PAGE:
What is that??!!
I was watching birds out my window, when I caught sight of something dark and furry moving in my snow-covered garden. Grabbing my binoculars, I searched till I saw it again-- a woodchuck? But they go into a deep, true hibernation all winter. How could one be out now, and WHY would it be in my garden, where all is white and cold?
(Click on photos to see them larger.)
I headed down to the bottom of the yard and looked over the fence to see a young, obviously confused and very cold woodchuck. He looked at me and held up first one front paw, then the other, as if telling me he was cold and miserable and needed help. After doing a few very quick sketches, I tried to herd him out through an opening in the fence, but he kept skittering past it. Finally cornering him, I pulled off my jacket (and yes, it was indeed cold!), threw it over him, and scooped him up. I dropped him over the fence, and, without looking back, he hurried off in the direction of a nearby brush pile. I hoped he had a den there, though I couldn't imagine why he had emerged in such unseasonable weather.
I thought I had seen the last of the woodchuck for a few months, but four days later I found him wandering in my driveway. I got out of my car for a closer look, and he came right toward me! Alarmed, I jumped back in my car and consulted with the county health department rabies expert, who said that sounded liked aberrant behavior and could be rabies, but, since I thought his coat looked healthy and he didn't actually seem aggressive when he approached, maybe it was actually an escaped or released pet looking for help. He cautioned me to avoid exposing myself to a bite at all costs, but said I could consider capturing it.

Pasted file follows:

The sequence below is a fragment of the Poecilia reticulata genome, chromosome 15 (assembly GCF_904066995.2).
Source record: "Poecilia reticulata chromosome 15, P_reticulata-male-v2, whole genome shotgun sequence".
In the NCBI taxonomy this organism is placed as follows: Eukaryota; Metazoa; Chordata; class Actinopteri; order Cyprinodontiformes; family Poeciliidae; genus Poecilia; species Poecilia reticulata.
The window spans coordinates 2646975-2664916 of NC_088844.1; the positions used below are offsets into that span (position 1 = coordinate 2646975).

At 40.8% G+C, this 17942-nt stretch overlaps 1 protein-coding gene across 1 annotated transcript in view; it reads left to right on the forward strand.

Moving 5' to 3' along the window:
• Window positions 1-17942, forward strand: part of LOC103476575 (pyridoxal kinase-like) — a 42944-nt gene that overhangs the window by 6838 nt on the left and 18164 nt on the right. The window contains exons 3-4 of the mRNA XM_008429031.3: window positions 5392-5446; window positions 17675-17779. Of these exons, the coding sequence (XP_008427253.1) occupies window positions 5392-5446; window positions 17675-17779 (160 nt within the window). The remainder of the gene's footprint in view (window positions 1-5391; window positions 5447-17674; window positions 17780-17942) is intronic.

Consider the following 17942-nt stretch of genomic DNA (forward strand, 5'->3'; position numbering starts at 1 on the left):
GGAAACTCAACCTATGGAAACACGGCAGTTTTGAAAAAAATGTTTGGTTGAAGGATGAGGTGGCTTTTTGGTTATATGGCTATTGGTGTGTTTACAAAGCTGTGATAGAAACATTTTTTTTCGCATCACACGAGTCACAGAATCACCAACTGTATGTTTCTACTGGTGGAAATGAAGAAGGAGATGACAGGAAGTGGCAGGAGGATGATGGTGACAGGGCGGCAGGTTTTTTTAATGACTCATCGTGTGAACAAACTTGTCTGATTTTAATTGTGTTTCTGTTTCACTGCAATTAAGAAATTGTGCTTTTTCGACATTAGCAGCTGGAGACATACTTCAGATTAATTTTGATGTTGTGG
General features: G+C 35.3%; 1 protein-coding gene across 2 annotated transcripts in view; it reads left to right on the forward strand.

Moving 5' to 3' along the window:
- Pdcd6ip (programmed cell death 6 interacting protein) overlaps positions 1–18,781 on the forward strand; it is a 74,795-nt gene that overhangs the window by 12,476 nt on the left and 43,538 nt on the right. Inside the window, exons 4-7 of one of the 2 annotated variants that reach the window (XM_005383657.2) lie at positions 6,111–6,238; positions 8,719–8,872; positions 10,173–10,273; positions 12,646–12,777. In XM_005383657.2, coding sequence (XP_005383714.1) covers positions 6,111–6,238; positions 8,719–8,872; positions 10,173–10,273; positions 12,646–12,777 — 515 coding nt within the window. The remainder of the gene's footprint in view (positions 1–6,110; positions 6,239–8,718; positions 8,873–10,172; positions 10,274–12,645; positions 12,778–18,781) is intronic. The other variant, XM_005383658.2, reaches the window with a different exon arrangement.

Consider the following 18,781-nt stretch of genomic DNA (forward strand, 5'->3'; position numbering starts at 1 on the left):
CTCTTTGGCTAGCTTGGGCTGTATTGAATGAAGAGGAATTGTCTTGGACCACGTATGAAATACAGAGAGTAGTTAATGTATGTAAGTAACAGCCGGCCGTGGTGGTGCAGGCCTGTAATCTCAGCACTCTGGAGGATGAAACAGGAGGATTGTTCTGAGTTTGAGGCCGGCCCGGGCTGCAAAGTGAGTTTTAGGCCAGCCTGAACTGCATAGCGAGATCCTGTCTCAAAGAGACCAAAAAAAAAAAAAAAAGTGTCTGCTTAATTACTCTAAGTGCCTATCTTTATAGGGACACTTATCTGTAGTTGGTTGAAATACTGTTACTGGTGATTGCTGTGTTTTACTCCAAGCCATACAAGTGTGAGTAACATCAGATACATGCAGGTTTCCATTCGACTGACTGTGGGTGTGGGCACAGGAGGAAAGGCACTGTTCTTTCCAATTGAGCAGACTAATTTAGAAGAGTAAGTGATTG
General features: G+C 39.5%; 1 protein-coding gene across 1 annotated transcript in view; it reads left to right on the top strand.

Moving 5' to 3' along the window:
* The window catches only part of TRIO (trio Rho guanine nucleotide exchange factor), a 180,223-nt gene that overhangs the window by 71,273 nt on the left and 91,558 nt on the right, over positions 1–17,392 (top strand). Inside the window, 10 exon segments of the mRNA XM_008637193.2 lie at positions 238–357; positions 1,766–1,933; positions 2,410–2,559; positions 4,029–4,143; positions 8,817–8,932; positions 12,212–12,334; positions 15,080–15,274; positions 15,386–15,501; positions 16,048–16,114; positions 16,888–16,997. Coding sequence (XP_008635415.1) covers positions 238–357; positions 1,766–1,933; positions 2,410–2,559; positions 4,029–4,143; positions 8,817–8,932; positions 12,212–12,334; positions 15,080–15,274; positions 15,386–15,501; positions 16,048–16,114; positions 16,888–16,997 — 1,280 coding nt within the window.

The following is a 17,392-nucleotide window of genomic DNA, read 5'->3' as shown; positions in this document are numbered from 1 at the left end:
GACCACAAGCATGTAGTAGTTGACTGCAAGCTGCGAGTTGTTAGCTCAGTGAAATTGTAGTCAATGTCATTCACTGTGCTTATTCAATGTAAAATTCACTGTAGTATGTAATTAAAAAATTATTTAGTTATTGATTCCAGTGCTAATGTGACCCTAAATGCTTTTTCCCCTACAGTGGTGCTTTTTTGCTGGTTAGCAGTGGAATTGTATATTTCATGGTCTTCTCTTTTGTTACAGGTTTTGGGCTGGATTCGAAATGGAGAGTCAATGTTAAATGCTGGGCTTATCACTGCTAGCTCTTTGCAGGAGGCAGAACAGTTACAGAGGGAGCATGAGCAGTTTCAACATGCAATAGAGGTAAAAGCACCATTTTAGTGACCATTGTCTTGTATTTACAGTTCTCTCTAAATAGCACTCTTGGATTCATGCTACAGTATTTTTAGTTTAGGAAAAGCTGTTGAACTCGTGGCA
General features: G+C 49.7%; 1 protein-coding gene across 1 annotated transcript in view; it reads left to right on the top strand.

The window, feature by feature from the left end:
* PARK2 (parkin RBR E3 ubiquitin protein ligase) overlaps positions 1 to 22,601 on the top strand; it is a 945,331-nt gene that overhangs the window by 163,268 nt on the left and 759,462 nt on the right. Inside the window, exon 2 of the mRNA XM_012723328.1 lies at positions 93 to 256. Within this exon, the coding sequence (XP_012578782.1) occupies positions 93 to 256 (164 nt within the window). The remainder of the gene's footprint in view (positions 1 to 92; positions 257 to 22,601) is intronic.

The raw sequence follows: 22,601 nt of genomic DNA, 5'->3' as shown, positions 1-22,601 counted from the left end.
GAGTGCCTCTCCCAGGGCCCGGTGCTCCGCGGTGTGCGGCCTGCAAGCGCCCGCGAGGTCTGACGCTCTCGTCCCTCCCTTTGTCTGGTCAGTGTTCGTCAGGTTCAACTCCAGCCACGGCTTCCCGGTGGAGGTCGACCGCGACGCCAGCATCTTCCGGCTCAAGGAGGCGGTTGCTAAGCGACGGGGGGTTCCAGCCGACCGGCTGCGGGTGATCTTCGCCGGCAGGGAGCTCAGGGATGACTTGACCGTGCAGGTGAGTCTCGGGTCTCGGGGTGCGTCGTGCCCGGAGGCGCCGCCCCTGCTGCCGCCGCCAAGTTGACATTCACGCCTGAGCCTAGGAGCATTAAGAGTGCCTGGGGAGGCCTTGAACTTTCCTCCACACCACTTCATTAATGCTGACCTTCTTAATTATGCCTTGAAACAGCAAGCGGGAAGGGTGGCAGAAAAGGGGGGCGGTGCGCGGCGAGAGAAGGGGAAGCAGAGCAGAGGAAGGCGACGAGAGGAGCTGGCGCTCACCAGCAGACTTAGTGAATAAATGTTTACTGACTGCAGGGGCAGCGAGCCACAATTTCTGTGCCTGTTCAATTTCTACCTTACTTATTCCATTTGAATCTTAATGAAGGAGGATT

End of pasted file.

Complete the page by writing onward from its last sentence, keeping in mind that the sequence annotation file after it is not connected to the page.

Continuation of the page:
I grabbed a couple of towels and a small dog crate and headed back out. I put the crate on the ground, whereupon the woodchuck immediately investigated it-- it looked as though a crate was not something new to him. He approached me, and when he was right in front of me, I dropped the towels over him and bundled him, towels and all, right into the crate. He won me over completely when I held a finger near the front of the crate, and he tried to reach his cute little paw out to touch my finger.
Now Charlie Brown is comfortable ensconced in a larger crate, eagerly eating kale, apples, carrot peelings, and guinea pig food. In exchange for food and lodging, he poses for sketching sessions.